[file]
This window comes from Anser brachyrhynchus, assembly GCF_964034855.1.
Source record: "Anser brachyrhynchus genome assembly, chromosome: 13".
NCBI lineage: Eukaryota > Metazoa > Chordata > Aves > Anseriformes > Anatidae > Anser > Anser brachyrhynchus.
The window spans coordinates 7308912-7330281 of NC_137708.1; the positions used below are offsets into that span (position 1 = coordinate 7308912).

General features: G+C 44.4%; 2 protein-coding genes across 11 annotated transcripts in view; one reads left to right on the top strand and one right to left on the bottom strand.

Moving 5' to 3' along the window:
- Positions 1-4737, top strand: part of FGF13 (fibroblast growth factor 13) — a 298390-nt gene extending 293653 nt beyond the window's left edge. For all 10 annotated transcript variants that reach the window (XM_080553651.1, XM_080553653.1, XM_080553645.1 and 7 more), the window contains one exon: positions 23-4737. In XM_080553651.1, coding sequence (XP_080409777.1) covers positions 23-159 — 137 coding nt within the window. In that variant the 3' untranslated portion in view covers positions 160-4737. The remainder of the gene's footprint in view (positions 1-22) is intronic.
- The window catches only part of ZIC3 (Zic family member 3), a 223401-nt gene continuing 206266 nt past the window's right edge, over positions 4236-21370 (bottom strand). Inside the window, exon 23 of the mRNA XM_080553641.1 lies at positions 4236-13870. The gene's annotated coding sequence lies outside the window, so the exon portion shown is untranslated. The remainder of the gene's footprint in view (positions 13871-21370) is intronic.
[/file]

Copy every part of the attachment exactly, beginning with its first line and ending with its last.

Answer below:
This window comes from Anser brachyrhynchus, assembly GCF_964034855.1.
Source record: "Anser brachyrhynchus genome assembly, chromosome: 13".
NCBI lineage: Eukaryota > Metazoa > Chordata > Aves > Anseriformes > Anatidae > Anser > Anser brachyrhynchus.
The window spans coordinates 7308912-7330281 of NC_137708.1; the positions used below are offsets into that span (position 1 = coordinate 7308912).

General features: G+C 44.4%; 2 protein-coding genes across 11 annotated transcripts in view; one reads left to right on the top strand and one right to left on the bottom strand.

Moving 5' to 3' along the window:
- Positions 1-4737, top strand: part of FGF13 (fibroblast growth factor 13) — a 298390-nt gene extending 293653 nt beyond the window's left edge. For all 10 annotated transcript variants that reach the window (XM_080553651.1, XM_080553653.1, XM_080553645.1 and 7 more), the window contains one exon: positions 23-4737. In XM_080553651.1, coding sequence (XP_080409777.1) covers positions 23-159 — 137 coding nt within the window. In that variant the 3' untranslated portion in view covers positions 160-4737. The remainder of the gene's footprint in view (positions 1-22) is intronic.
- The window catches only part of ZIC3 (Zic family member 3), a 223401-nt gene continuing 206266 nt past the window's right edge, over positions 4236-21370 (bottom strand). Inside the window, exon 23 of the mRNA XM_080553641.1 lies at positions 4236-13870. The gene's annotated coding sequence lies outside the window, so the exon portion shown is untranslated. The remainder of the gene's footprint in view (positions 13871-21370) is intronic.